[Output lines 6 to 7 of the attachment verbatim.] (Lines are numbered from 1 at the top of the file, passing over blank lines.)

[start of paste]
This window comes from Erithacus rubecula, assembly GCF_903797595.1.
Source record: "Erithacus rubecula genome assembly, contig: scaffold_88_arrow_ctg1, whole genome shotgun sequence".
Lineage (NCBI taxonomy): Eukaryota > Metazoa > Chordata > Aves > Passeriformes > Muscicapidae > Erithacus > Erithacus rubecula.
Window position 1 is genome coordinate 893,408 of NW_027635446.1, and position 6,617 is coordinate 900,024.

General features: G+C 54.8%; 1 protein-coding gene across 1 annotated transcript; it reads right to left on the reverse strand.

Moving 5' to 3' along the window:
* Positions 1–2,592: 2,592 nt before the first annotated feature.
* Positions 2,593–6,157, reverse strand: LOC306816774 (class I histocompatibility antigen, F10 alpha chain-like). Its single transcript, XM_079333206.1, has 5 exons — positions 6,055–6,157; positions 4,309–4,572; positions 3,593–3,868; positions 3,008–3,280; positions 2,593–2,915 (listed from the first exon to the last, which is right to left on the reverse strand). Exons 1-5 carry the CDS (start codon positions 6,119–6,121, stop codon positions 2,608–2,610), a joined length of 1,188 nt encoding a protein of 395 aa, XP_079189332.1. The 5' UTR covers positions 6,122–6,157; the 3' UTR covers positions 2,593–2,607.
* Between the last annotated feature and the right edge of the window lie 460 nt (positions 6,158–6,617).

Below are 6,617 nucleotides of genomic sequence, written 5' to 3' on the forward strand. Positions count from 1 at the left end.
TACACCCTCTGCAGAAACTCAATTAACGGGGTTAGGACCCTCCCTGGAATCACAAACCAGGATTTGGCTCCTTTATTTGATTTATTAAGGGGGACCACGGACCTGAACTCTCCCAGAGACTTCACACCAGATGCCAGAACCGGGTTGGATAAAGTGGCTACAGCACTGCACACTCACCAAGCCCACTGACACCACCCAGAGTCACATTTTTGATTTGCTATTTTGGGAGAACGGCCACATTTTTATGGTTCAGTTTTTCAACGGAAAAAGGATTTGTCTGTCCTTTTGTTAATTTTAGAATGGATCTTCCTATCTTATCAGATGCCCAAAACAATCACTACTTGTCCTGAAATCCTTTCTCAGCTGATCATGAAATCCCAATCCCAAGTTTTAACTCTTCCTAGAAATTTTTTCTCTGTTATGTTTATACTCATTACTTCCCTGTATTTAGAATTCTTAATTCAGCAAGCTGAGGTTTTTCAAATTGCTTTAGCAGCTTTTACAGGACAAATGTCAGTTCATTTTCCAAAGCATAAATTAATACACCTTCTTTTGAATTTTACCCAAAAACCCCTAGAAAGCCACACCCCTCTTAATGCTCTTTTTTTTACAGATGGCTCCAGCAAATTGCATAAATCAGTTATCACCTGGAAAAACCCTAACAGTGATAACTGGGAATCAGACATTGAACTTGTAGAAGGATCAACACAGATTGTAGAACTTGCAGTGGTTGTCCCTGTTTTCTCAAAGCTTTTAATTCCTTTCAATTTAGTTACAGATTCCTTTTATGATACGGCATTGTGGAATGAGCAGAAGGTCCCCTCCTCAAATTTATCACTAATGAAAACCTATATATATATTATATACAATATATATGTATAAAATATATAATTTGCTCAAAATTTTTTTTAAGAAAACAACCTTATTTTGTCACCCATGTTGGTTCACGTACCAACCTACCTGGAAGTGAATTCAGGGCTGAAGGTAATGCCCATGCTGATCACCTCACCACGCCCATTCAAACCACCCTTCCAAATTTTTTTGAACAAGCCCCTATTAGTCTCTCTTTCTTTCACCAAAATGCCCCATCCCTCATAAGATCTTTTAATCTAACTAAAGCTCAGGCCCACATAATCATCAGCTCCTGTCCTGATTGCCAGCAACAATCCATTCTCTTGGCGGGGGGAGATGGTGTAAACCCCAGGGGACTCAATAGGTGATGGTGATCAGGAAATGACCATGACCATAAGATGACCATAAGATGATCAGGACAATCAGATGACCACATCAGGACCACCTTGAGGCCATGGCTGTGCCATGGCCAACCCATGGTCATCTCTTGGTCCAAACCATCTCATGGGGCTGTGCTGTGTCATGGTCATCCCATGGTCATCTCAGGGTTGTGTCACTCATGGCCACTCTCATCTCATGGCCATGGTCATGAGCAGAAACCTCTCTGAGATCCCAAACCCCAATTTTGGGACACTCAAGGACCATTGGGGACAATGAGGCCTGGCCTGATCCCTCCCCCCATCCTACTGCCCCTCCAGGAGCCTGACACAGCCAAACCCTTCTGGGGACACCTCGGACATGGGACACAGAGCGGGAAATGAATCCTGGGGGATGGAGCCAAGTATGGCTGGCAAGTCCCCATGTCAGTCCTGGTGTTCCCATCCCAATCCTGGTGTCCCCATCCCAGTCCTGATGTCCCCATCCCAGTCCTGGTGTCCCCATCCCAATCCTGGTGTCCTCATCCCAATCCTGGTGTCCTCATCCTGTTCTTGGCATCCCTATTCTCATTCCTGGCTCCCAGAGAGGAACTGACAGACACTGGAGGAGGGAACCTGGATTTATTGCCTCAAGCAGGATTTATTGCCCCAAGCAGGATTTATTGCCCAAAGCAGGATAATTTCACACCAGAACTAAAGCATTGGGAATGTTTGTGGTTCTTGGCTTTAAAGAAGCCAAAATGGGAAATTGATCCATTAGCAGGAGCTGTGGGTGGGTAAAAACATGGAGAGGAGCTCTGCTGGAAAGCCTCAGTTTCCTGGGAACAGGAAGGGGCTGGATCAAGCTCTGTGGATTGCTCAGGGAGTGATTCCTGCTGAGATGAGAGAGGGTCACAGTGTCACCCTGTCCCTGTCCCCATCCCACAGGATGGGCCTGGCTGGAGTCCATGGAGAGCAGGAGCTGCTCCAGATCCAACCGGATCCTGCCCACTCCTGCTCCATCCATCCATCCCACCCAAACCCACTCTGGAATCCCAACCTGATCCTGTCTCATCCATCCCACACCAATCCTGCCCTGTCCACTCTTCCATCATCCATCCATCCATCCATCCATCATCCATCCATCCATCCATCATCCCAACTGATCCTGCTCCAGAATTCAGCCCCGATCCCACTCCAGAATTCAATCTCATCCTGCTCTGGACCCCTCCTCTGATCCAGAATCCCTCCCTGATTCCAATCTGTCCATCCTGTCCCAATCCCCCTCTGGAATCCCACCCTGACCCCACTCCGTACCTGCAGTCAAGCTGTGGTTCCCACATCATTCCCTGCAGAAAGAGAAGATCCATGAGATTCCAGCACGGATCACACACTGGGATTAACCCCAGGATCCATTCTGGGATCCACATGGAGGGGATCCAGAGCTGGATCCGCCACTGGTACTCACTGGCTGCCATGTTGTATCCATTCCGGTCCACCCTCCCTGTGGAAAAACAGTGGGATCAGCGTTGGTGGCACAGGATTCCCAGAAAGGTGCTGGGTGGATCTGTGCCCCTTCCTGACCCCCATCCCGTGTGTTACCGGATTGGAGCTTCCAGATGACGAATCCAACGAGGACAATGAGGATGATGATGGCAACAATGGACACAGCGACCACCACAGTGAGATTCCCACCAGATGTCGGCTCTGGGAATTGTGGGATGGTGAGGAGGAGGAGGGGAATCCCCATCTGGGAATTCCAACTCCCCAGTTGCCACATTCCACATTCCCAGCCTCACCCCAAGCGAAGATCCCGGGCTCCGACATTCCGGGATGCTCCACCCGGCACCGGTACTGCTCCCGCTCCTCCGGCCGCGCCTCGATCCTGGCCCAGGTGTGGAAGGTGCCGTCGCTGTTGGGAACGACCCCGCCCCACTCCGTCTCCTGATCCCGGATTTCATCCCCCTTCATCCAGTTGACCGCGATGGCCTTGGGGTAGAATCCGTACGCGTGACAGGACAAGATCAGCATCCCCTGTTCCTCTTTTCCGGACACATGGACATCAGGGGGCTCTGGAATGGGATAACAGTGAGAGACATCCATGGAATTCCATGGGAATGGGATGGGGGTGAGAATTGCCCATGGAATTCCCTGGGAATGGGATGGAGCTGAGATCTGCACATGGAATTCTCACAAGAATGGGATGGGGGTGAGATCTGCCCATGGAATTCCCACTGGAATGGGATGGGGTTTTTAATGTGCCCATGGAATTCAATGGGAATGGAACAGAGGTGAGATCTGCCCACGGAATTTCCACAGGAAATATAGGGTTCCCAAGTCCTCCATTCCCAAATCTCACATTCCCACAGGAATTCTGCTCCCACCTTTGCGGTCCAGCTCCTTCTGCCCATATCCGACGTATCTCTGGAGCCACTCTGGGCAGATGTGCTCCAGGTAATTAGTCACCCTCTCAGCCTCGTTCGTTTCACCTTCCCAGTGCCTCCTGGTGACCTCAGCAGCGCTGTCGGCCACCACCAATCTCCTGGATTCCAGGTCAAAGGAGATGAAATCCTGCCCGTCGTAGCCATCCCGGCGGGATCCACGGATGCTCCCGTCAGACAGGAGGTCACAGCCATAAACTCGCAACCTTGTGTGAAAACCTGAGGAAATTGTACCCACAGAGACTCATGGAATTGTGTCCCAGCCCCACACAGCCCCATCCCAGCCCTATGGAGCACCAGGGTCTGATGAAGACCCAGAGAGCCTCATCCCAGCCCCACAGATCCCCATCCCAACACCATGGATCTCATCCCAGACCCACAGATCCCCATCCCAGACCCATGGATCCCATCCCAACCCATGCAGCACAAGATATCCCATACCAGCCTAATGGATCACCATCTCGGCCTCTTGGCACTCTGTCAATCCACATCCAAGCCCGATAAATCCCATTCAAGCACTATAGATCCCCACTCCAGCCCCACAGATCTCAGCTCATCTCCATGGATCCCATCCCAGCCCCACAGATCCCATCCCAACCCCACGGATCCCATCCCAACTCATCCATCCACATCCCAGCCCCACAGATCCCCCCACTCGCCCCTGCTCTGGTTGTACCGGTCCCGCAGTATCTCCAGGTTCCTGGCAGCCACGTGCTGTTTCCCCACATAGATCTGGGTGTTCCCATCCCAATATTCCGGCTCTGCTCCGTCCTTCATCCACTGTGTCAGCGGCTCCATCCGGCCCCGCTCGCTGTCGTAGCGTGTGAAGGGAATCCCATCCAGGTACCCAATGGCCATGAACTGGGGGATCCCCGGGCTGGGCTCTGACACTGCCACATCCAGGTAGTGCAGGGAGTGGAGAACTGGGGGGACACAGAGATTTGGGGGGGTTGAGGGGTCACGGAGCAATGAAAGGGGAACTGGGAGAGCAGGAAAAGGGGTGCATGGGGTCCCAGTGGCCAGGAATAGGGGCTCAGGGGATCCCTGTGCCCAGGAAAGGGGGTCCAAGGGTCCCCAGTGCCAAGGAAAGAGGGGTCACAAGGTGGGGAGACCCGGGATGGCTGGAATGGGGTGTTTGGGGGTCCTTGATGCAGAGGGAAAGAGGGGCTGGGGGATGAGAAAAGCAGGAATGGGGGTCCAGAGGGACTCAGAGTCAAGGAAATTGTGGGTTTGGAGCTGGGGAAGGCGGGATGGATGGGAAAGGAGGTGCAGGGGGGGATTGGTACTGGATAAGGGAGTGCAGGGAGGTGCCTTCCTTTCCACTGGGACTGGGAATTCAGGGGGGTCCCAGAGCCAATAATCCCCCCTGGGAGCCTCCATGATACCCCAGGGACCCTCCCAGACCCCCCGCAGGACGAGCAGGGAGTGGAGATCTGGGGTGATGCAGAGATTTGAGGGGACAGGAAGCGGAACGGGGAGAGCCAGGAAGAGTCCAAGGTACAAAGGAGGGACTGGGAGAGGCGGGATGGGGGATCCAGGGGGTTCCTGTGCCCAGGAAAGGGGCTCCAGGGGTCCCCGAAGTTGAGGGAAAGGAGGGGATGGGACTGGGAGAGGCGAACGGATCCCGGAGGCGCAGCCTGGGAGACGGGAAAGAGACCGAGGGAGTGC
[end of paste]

Moving 5' to 3' along the window:
* Positions 1–2,592: 2,592 nt before the first annotated feature.